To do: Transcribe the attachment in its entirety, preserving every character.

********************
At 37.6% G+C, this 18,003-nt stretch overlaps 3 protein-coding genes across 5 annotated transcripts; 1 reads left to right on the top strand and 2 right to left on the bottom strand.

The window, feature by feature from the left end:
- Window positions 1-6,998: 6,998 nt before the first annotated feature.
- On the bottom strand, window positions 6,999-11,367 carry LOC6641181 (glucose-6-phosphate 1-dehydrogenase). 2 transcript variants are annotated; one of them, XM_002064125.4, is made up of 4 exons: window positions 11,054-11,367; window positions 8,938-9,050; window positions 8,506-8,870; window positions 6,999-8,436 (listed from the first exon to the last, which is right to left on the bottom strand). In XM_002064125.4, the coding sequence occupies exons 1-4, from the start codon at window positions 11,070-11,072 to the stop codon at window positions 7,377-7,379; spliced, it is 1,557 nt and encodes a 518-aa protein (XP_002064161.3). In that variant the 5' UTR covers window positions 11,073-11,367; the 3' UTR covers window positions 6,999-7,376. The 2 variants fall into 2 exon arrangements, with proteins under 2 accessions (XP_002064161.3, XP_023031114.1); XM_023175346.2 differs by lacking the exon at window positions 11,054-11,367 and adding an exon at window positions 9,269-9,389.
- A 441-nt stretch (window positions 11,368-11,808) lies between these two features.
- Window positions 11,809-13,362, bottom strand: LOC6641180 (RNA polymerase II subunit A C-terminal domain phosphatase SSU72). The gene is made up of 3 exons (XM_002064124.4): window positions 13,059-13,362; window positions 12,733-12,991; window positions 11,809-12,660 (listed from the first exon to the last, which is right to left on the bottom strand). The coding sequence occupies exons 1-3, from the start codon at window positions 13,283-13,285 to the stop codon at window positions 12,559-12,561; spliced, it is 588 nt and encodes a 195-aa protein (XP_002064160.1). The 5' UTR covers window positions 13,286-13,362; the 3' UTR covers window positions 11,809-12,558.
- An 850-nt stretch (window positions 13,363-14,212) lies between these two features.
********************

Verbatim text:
At 37.6% G+C, this 18,003-nt stretch overlaps 3 protein-coding genes across 5 annotated transcripts; 1 reads left to right on the top strand and 2 right to left on the bottom strand.

The window, feature by feature from the left end:
- Window positions 1-6,998: 6,998 nt before the first annotated feature.
- On the bottom strand, window positions 6,999-11,367 carry LOC6641181 (glucose-6-phosphate 1-dehydrogenase). 2 transcript variants are annotated; one of them, XM_002064125.4, is made up of 4 exons: window positions 11,054-11,367; window positions 8,938-9,050; window positions 8,506-8,870; window positions 6,999-8,436 (listed from the first exon to the last, which is right to left on the bottom strand). In XM_002064125.4, the coding sequence occupies exons 1-4, from the start codon at window positions 11,070-11,072 to the stop codon at window positions 7,377-7,379; spliced, it is 1,557 nt and encodes a 518-aa protein (XP_002064161.3). In that variant the 5' UTR covers window positions 11,073-11,367; the 3' UTR covers window positions 6,999-7,376. The 2 variants fall into 2 exon arrangements, with proteins under 2 accessions (XP_002064161.3, XP_023031114.1); XM_023175346.2 differs by lacking the exon at window positions 11,054-11,367 and adding an exon at window positions 9,269-9,389.
- A 441-nt stretch (window positions 11,368-11,808) lies between these two features.
- Window positions 11,809-13,362, bottom strand: LOC6641180 (RNA polymerase II subunit A C-terminal domain phosphatase SSU72). The gene is made up of 3 exons (XM_002064124.4): window positions 13,059-13,362; window positions 12,733-12,991; window positions 11,809-12,660 (listed from the first exon to the last, which is right to left on the bottom strand). The coding sequence occupies exons 1-3, from the start codon at window positions 13,283-13,285 to the stop codon at window positions 12,559-12,561; spliced, it is 588 nt and encodes a 195-aa protein (XP_002064160.1). The 5' UTR covers window positions 13,286-13,362; the 3' UTR covers window positions 11,809-12,558.
- An 850-nt stretch (window positions 13,363-14,212) lies between these two features.